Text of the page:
Monday, December 21, 2009

Library History 2009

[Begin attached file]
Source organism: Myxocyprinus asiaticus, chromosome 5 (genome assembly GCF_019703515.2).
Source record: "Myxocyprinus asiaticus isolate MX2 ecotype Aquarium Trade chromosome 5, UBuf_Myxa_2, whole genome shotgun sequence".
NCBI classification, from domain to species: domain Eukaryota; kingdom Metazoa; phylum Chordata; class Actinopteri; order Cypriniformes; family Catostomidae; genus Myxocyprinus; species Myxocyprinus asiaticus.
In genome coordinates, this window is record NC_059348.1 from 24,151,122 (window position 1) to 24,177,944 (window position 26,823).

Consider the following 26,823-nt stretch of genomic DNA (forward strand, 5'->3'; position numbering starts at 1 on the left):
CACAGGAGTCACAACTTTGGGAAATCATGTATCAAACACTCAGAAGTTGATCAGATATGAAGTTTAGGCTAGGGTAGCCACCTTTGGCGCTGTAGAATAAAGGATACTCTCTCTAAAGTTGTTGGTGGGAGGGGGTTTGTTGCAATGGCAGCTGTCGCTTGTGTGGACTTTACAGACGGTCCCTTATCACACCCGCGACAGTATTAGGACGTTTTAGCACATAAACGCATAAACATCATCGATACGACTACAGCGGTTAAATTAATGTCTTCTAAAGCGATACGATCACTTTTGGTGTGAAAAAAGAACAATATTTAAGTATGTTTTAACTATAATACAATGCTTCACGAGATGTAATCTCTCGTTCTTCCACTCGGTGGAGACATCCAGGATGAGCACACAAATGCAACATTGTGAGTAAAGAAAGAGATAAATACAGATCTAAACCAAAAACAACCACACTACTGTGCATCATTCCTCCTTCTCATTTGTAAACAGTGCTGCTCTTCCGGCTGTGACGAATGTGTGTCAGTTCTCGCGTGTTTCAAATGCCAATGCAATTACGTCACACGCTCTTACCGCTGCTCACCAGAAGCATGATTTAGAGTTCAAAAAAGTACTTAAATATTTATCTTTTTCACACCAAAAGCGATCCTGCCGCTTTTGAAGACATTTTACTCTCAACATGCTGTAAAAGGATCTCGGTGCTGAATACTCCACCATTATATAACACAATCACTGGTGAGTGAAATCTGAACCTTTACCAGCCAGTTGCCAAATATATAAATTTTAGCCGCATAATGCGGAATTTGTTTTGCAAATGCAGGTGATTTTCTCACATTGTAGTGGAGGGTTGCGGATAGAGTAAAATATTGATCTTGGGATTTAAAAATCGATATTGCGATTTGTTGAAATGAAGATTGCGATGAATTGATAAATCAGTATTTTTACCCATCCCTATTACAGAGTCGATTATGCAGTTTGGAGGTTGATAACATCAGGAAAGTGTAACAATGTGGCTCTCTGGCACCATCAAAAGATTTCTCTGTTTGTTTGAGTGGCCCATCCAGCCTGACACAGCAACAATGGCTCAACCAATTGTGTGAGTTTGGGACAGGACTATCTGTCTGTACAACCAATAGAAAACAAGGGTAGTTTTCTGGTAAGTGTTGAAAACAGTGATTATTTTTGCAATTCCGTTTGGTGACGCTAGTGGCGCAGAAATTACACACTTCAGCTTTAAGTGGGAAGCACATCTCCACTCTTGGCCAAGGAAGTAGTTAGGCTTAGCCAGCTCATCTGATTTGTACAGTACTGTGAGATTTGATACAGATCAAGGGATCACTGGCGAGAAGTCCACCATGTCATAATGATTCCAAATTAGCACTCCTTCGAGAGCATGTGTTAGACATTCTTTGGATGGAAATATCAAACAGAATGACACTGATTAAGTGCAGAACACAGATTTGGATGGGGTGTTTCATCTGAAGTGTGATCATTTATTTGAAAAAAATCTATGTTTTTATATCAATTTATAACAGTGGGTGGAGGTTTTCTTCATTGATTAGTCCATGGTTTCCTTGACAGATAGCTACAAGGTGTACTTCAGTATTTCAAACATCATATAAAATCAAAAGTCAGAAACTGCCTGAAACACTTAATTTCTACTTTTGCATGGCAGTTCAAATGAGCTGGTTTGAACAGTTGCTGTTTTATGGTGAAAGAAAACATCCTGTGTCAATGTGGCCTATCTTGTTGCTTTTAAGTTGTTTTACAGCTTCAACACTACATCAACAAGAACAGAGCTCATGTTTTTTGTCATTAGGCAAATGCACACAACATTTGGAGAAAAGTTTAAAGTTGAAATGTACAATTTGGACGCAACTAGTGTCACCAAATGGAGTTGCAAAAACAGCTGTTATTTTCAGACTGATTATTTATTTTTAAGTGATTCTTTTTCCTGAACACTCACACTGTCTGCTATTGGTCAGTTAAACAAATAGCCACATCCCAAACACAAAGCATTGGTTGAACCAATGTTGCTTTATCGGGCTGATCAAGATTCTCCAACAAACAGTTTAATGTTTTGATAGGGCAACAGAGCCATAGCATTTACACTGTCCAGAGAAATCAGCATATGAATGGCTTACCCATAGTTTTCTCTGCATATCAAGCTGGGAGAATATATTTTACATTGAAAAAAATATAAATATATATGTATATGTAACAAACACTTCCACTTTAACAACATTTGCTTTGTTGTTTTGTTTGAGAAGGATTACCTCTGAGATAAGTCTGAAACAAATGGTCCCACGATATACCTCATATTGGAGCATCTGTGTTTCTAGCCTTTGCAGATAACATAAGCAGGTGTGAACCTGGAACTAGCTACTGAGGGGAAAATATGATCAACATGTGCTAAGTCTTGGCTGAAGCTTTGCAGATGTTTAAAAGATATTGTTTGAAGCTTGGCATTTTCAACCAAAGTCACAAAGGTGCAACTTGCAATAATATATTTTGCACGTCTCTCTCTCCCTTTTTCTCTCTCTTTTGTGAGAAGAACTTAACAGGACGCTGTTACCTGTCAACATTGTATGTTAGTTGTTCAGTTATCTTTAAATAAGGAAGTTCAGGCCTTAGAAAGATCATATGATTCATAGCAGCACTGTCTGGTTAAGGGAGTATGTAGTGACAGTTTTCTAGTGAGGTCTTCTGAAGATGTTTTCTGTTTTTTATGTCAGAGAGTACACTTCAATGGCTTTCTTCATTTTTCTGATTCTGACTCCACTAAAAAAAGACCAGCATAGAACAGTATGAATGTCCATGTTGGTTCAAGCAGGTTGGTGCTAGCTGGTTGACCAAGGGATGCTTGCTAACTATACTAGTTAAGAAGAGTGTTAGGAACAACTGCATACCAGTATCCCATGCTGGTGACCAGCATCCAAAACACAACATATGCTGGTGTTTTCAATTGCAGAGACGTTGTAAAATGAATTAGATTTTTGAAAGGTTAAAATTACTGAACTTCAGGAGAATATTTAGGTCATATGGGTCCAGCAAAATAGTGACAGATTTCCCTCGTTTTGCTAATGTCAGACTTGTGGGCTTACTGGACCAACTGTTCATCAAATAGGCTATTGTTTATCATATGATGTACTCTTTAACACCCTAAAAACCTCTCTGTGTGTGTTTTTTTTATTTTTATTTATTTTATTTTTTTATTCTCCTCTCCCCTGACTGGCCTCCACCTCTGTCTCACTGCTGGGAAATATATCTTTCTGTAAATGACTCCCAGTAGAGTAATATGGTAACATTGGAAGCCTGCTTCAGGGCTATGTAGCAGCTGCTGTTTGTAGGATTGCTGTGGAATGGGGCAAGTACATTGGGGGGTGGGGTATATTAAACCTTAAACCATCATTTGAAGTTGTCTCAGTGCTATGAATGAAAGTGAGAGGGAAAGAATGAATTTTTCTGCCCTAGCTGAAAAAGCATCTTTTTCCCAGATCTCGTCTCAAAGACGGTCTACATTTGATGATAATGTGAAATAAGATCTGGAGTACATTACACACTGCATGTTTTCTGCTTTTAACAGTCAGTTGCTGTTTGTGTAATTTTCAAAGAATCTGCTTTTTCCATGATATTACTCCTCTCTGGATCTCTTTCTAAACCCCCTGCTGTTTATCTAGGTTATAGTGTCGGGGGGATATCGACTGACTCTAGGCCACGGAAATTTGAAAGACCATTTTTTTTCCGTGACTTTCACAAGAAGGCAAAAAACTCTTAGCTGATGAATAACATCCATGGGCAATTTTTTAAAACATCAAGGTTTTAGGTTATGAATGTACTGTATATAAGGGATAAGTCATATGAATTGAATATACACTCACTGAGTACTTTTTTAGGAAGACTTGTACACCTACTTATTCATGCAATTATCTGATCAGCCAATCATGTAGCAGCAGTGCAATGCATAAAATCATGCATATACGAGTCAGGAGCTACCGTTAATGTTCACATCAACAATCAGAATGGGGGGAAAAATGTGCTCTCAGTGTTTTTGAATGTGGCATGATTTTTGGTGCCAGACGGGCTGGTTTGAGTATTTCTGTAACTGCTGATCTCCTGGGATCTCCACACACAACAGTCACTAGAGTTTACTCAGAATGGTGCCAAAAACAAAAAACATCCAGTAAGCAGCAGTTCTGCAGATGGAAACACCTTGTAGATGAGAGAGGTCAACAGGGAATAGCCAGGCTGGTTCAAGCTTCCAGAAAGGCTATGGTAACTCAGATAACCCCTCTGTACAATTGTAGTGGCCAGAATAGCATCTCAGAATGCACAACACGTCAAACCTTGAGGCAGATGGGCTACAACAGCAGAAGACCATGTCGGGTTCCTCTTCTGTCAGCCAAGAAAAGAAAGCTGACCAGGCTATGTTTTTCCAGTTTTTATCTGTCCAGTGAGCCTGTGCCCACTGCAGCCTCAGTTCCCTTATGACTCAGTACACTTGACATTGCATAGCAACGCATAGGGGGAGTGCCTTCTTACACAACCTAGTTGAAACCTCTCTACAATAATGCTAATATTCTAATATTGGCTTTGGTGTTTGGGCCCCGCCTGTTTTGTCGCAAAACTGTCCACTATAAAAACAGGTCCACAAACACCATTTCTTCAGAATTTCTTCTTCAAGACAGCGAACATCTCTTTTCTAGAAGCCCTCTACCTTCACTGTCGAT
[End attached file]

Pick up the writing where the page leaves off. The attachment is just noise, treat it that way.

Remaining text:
There were some library history highlights in 2009 and a few lowlights. If you have others to suggest, let me know. The Special Libraries Association did an exceptional job of celebrating its centennial this year. Nice job on the special postage stamp for this occasion. I highly recommend their celebration as a model for other library groups. A number of other libraries and library organizations also celebrated key anniversaries this year including these. The Library History Round Table of the American Library Association continued its active promotion of library history. I was pleased to meet many of the members of this group at the ALA Conference in Chicago where they sponsored some great programs. If you are interested in library history, this is the group for you. Under the leadership of editor David B. Gracy II, there were excellent quarterly issues of Libraries & The Cultural Record in 2009. We library history buffs are grateful for the dedicated research of those who get published in this journal. The North Carolina State Library put a digital collection commemorating the legacy of North Carolina's public libraries online. It is nice to see a digital project with a primary focus on library history. There aren't many of those. The Wisconsin Library Heritage Center celebrated its one year anniversary in March and inducted its second group of individuals into the Wisconsin Library Hall of Fame in October. Wisconsin Library Memorabilia exhibits took place at the Milwaukee Public Library, the South Milwaukee Public Library, and the Door County Library. Although not in a prominent location, the excellent "Art and Architecture in Illinois Libraries" exhibit was on display at the ALA Conference in Chicago in July. On a personal note, I was pleased to receive the Edmund Lester Pearson Library Humor Award for 2009 and to be inducted into the Molesworth Institute. This Library History Buff Blog celebrated its one year anniversary in November. A couple of failed opportunities: The American Library Association failed to take advantage of an opportunity to acknowledge the 100th anniversary of its move to Chicago at its annual conference in Chicago. I did a small part to bring attention to this occasion and to highlight ALA's history. ALA's Public Library Association failed to acknowledge the 160th anniversary of New Hampshire's public library law, the first statewide public library law in America, which occurred one year before the passage of Great Britain's public library law.

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